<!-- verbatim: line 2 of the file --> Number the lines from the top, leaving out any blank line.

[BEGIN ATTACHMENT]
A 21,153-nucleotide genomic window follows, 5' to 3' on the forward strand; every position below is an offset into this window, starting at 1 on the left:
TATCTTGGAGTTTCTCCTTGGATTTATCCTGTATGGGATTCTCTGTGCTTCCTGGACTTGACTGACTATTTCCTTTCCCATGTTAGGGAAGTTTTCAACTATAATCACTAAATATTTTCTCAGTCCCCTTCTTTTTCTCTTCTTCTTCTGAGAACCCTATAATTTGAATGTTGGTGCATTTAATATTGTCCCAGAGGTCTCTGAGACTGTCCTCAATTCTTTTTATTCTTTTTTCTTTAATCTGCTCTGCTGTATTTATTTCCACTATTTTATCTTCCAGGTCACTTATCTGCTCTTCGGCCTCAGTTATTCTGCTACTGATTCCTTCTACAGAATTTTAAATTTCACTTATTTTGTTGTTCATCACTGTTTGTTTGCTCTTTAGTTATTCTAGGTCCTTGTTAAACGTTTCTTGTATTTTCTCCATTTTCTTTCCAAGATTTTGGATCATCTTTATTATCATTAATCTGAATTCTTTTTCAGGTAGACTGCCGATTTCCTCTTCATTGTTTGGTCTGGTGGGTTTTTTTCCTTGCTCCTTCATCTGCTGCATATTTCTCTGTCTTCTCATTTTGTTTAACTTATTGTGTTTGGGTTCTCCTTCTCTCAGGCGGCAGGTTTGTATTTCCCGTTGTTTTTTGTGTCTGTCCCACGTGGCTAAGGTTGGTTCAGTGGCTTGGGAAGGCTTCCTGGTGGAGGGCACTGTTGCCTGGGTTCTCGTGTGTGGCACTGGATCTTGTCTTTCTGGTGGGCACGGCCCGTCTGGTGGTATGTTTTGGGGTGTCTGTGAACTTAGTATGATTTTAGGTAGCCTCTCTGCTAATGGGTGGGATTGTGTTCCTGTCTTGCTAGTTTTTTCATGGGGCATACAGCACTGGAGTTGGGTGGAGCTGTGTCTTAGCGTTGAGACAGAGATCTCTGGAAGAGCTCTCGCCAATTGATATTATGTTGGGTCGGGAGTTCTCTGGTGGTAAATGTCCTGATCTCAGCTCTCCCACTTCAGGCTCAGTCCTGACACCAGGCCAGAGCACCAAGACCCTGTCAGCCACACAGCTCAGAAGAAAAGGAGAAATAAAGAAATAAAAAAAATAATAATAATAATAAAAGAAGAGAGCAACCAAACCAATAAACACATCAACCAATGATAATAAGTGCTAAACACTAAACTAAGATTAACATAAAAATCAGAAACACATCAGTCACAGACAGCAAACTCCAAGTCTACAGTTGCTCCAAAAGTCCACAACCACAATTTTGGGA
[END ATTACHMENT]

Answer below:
TATCTTGGAGTTTCTCCTTGGATTTATCCTGTATGGGATTCTCTGTGCTTCCTGGACTTGACTGACTATTTCCTTTCCCATGTTAGGGAAGTTTTCAACTATAATCACTAAATATTTTCTCAGTCCCCTTCTTTTTCTCTTCTTCTTCTGAGAACCCTATAATTTGAATGTTGGTGCATTTAATATTGTCCCAGAGGTCTCTGAGACTGTCCTCAATTCTTTTTATTCTTTTTTCTTTAATCTGCTCTGCTGTATTTATTTCCACTATTTTATCTTCCAGGTCACTTATCTGCTCTTCGGCCTCAGTTATTCTGCTACTGATTCCTTCTACAGAATTTTAAATTTCACTTATTTTGTTGTTCATCACTGTTTGTTTGCTCTTTAGTTATTCTAGGTCCTTGTTAAACGTTTCTTGTATTTTCTCCATTTTCTTTCCAAGATTTTGGATCATCTTTATTATCATTAATCTGAATTCTTTTTCAGGTAGACTGCCGATTTCCTCTTCATTGTTTGGTCTGGTGGGTTTTTTTCCTTGCTCCTTCATCTGCTGCATATTTCTCTGTCTTCTCATTTTGTTTAACTTATTGTGTTTGGGTTCTCCTTCTCTCAGGCGGCAGGTTTGTATTTCCCGTTGTTTTTTGTGTCTGTCCCACGTGGCTAAGGTTGGTTCAGTGGCTTGGGAAGGCTTCCTGGTGGAGGGCACTGTTGCCTGGGTTCTCGTGTGTGGCACTGGATCTTGTCTTTCTGGTGGGCACGGCCCGTCTGGTGGTATGTTTTGGGGTGTCTGTGAACTTAGTATGATTTTAGGTAGCCTCTCTGCTAATGGGTGGGATTGTGTTCCTGTCTTGCTAGTTTTTTCATGGGGCATACAGCACTGGAGTTGGGTGGAGCTGTGTCTTAGCGTTGAGACAGAGATCTCTGGAAGAGCTCTCGCCAATTGATATTATGTTGGGTCGGGAGTTCTCTGGTGGTAAATGTCCTGATCTCAGCTCTCCCACTTCAGGCTCAGTCCTGACACCAGGCCAGAGCACCAAGACCCTGTCAGCCACACAGCTCAGAAGAAAAGGAGAAATAAAGAAATAAAAAAAATAATAATAATAATAAAAGAAGAGAGCAACCAAACCAATAAACACATCAACCAATGATAATAAGTGCTAAACACTAAACTAAGATTAACATAAAAATCAGAAACACATCAGTCACAGACAGCAAACTCCAAGTCTACAGTTGCTCCAAAAGTCCACAACCACAATTTTGGGA